About Roche in multiple sclerosis
Roche is following the science in an effort to ultimately stop disease progression and preserve function in people living with multiple sclerosis (MS). As a company, we continue to advance the clinical understanding of MS and progression with the aim of bringing the most benefit to people living with MS.

About Roche in neuroscience
Neuroscience is a major focus of research and development at Roche. Our goal is to pursue groundbreaking science to develop new treatments that help improve the lives of people with chronic and potentially devastating diseases.

Roche is investigating more than a dozen medicines for neurological disorders, including multiple sclerosis, neuromyelitis optica spectrum disorder, Alzheimer’s disease, Huntington’s disease, Parkinson’s disease, Duchenne’s muscular dystrophy and autism spectrum disorder. Together with our partners, we are committed to pushing the boundaries of scientific understanding to solve some of the most difficult challenges in neuroscience today.

About Roche
Roche is a global pioneer in pharmaceuticals and diagnostics focused on advancing science to improve people’s lives. The combined strengths of pharmaceuticals and diagnostics under one roof have made Roche the leader in personalised healthcare – a strategy that aims to fit the right treatment to each patient in the best way possible.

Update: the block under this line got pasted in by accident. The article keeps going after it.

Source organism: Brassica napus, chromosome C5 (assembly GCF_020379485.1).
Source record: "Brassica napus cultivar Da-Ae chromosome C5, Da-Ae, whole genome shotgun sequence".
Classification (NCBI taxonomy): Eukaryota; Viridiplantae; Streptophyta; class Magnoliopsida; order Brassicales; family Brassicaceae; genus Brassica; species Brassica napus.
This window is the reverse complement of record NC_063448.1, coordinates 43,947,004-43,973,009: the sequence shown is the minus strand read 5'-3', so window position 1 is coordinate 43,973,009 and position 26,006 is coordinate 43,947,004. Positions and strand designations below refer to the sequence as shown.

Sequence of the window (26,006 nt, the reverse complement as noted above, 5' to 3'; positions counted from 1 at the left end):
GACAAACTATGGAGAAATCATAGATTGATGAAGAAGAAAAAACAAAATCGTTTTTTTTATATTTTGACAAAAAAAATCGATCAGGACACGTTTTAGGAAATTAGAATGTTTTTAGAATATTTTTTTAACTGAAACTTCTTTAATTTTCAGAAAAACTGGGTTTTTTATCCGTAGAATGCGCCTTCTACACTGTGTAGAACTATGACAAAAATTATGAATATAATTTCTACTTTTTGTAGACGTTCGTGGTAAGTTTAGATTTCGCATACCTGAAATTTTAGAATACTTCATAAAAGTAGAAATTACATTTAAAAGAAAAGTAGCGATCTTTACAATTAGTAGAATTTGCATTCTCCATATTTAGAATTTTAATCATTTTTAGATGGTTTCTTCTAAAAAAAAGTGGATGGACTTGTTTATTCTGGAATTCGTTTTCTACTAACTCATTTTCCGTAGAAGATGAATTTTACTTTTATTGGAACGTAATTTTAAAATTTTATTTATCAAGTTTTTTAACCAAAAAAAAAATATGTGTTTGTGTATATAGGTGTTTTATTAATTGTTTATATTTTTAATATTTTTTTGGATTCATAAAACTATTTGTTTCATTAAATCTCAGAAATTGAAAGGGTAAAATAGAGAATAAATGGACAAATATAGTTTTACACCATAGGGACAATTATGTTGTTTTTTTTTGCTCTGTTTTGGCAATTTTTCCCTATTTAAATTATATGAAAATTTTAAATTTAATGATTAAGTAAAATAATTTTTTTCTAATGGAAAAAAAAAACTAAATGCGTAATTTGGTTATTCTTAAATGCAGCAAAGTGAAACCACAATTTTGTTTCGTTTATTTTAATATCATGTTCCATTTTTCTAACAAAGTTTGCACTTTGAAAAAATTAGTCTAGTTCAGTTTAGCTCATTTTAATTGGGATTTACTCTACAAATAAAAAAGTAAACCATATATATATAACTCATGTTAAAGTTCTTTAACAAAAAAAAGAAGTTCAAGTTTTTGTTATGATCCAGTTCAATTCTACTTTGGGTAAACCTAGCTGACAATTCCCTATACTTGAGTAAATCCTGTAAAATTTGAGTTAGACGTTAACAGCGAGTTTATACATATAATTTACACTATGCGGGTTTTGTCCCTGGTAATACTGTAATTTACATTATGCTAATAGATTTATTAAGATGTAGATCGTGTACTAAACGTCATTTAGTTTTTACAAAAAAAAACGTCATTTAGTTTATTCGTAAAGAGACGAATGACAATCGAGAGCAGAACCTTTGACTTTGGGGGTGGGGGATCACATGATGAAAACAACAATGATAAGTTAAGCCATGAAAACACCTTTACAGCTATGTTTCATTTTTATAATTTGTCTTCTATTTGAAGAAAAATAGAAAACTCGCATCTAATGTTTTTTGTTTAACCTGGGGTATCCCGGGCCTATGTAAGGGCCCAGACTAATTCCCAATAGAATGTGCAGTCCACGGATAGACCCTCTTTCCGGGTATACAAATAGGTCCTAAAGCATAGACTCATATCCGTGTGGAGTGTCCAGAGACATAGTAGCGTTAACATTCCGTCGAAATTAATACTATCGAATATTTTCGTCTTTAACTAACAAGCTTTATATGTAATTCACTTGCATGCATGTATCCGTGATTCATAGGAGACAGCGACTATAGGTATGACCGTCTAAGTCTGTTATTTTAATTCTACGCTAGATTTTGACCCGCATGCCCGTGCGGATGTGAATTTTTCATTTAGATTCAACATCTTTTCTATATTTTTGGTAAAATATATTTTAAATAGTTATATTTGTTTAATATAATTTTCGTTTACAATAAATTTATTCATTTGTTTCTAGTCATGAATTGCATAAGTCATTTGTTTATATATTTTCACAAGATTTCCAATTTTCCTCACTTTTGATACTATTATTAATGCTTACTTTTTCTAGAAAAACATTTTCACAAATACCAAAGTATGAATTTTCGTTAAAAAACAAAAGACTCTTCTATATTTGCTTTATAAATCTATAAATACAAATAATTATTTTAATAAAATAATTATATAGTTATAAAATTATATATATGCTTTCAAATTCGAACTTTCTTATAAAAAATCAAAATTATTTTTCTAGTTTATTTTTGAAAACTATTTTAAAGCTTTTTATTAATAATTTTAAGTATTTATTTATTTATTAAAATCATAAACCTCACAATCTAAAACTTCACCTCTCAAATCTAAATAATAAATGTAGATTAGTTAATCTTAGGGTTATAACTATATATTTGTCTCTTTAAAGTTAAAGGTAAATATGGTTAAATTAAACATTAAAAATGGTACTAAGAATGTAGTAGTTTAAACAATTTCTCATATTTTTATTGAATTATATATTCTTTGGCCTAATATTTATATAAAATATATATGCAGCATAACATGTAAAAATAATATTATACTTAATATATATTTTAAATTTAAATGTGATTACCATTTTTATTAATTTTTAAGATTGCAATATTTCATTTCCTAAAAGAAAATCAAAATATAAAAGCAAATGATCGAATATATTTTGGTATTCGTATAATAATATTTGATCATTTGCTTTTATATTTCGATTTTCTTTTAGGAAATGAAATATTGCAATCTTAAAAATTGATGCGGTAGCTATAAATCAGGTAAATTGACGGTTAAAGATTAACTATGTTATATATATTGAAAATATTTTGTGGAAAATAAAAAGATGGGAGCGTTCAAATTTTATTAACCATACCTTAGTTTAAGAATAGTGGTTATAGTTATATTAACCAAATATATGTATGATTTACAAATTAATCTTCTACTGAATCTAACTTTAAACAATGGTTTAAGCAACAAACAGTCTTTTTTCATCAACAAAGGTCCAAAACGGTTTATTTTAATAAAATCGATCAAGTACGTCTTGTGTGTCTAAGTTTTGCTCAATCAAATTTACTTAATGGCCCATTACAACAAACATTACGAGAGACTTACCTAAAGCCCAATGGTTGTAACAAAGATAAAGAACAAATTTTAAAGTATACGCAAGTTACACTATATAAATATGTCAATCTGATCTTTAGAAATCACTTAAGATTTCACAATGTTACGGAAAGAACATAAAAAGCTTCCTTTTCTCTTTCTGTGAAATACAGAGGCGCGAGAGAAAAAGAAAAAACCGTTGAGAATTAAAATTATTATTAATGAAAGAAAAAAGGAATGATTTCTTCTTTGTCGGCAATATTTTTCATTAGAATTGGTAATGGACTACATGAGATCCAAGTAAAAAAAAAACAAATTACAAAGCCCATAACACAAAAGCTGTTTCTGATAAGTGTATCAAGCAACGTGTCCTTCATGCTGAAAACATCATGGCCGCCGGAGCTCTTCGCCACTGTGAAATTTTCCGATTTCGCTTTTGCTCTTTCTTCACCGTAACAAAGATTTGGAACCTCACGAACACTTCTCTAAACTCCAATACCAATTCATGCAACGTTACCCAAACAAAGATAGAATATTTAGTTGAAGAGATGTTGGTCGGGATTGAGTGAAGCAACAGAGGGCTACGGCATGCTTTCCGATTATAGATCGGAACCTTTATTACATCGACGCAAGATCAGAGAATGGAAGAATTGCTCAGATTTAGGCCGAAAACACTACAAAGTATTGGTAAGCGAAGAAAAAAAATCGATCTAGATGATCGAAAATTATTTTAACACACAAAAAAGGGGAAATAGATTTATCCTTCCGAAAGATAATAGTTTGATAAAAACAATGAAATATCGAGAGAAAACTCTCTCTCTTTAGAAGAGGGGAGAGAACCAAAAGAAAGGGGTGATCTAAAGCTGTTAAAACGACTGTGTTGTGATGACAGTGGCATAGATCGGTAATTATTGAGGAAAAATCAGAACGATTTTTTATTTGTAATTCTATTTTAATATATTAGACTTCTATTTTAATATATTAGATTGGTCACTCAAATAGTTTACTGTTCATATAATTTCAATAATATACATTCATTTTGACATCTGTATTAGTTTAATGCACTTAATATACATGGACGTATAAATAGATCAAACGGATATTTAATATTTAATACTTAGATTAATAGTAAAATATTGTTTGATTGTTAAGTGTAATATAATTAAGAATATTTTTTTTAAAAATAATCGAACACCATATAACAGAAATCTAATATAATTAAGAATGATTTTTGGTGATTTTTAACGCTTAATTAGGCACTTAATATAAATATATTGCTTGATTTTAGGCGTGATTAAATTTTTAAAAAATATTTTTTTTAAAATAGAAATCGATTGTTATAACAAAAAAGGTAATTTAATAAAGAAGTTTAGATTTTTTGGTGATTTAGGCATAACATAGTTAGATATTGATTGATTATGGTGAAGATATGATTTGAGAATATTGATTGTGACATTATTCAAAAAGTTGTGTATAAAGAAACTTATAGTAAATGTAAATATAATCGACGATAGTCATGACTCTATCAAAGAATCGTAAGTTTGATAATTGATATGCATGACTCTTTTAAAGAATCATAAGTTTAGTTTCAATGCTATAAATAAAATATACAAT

Roche is the world’s largest biotech company, with truly differentiated medicines in oncology, immunology, infectious diseases, ophthalmology and diseases of the central nervous system. Roche is also the world leader in in vitro diagnostics and tissue-based cancer diagnostics, and a frontrunner in diabetes management.

Founded in 1896, Roche continues to search for better ways to prevent, diagnose and treat diseases and make a sustainable contribution to society. The company also aims to improve patient access to medical innovations by working with all relevant stakeholders. More than thirty medicines developed by Roche are included in the World Health Organization Model Lists of Essential Medicines, among them life-saving antibiotics, antimalarials and cancer medicines. Moreover, for the eleventh consecutive year, Roche has been recognised as one of the most sustainable companies in the Pharmaceuticals Industry by the Dow Jones Sustainability Indices (DJSI).

The Roche Group, headquartered in Basel, Switzerland, is active in over 100 countries and in 2019 employed about 98,000 people worldwide. In 2019, Roche invested CHF 11.7 billion in R&D and posted sales of CHF 61.5 billion. Genentech, in the United States, is a wholly owned member of the Roche Group. Roche is the majority shareholder in Chugai Pharmaceutical, Japan. For more information, please visit www.roche.com.